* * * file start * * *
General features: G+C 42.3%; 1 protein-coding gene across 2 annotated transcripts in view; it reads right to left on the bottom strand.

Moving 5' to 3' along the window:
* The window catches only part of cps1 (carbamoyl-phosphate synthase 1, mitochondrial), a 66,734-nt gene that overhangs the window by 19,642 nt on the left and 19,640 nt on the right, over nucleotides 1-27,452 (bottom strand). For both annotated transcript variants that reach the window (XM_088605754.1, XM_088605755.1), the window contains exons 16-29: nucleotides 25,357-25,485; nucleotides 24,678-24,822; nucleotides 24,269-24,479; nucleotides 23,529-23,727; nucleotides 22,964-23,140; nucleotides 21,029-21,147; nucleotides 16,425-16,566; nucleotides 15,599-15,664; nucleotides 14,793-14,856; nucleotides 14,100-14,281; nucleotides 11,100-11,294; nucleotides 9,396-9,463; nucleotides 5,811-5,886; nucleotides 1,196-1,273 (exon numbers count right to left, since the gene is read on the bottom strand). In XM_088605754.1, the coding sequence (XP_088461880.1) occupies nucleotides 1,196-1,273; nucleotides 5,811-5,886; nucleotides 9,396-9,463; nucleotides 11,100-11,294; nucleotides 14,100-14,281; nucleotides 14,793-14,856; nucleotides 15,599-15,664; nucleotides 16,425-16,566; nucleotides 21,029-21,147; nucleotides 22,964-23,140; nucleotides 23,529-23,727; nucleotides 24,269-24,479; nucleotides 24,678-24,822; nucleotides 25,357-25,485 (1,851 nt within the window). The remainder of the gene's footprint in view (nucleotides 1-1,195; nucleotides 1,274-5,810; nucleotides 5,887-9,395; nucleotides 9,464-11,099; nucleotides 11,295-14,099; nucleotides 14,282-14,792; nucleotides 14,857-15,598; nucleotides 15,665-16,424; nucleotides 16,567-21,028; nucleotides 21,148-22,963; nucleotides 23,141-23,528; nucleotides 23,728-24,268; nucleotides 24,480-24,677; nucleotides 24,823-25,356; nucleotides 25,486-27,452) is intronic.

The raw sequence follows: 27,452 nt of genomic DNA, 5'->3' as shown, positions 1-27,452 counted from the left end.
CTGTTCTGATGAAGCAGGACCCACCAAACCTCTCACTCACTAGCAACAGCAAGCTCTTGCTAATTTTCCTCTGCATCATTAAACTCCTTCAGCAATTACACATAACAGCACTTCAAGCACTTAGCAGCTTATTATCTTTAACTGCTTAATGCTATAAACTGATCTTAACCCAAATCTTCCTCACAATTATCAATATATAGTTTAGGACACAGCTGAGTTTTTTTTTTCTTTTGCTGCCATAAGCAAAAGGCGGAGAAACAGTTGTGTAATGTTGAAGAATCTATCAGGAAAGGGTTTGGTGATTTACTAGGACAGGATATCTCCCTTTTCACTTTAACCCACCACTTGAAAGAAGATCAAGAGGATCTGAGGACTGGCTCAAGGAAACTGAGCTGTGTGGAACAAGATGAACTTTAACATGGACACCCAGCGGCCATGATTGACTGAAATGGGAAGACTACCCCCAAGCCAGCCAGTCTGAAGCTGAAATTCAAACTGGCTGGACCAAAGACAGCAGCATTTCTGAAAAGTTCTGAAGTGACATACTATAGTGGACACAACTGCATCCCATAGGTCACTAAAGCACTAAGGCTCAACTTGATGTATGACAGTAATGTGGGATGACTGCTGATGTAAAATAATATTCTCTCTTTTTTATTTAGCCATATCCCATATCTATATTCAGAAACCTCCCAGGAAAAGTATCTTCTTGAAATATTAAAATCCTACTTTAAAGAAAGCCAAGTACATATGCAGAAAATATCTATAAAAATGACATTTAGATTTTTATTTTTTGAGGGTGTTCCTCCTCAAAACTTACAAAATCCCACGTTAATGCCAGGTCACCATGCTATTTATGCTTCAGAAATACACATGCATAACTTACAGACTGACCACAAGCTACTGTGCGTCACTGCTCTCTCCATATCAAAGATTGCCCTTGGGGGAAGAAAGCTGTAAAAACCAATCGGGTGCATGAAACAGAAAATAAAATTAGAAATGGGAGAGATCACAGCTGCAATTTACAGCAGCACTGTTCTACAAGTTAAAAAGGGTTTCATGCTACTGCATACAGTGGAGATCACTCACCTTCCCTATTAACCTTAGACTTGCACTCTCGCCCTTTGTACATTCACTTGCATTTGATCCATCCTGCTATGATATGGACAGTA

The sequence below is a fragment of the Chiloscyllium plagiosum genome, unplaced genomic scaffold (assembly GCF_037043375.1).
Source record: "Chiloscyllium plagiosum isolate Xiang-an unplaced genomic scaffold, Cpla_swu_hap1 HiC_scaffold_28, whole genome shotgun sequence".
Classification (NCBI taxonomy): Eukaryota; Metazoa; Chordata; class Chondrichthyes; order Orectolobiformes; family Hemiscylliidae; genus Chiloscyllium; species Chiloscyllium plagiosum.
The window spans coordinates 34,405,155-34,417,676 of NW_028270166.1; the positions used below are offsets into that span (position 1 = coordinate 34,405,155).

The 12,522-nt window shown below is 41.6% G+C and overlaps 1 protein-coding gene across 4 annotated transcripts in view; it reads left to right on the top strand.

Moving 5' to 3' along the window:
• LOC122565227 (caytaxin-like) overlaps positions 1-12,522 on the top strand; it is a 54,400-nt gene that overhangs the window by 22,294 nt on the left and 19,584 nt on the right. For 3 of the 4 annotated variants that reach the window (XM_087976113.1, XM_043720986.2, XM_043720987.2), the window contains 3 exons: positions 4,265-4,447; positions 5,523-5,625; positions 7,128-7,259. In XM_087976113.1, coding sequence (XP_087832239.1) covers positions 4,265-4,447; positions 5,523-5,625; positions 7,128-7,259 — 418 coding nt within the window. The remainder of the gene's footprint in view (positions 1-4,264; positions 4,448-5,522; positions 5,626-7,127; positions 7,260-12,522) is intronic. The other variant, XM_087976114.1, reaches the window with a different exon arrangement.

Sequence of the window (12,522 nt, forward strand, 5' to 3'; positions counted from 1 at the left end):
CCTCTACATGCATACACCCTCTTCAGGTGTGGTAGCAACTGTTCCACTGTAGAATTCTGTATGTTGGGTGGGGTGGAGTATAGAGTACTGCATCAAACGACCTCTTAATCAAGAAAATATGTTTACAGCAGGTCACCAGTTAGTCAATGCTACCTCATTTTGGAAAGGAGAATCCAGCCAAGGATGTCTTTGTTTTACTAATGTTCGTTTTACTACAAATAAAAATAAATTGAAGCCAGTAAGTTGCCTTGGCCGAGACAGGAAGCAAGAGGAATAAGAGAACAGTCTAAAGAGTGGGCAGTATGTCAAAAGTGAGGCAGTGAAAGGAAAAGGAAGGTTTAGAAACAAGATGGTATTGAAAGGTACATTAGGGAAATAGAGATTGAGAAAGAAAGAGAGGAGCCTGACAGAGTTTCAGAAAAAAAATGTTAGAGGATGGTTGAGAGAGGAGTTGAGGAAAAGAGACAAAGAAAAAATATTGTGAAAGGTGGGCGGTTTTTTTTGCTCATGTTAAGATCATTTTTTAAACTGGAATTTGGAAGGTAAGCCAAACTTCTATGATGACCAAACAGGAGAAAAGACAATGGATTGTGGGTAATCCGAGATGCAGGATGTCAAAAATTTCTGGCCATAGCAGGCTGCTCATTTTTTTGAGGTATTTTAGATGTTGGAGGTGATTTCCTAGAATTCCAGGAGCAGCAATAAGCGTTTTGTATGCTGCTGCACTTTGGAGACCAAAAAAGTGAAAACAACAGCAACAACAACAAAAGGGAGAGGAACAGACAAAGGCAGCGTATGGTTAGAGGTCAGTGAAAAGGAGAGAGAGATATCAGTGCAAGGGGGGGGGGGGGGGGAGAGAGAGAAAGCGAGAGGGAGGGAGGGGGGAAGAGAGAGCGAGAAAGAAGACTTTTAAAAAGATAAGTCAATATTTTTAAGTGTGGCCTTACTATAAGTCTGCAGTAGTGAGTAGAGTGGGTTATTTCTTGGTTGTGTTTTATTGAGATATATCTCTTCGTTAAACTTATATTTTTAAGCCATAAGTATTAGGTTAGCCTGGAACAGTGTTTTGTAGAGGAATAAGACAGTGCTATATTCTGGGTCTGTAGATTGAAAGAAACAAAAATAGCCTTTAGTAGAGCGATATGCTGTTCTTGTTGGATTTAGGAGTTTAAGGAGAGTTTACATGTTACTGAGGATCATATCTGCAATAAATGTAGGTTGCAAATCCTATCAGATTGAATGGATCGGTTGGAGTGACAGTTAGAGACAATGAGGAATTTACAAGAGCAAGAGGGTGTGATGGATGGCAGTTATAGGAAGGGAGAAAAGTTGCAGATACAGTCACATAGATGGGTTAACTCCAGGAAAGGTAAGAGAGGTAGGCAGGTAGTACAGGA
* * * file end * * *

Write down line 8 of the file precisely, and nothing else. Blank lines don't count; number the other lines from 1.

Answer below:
Classification (NCBI taxonomy): Eukaryota; Metazoa; Chordata; class Chondrichthyes; order Orectolobiformes; family Hemiscylliidae; genus Chiloscyllium; species Chiloscyllium plagiosum.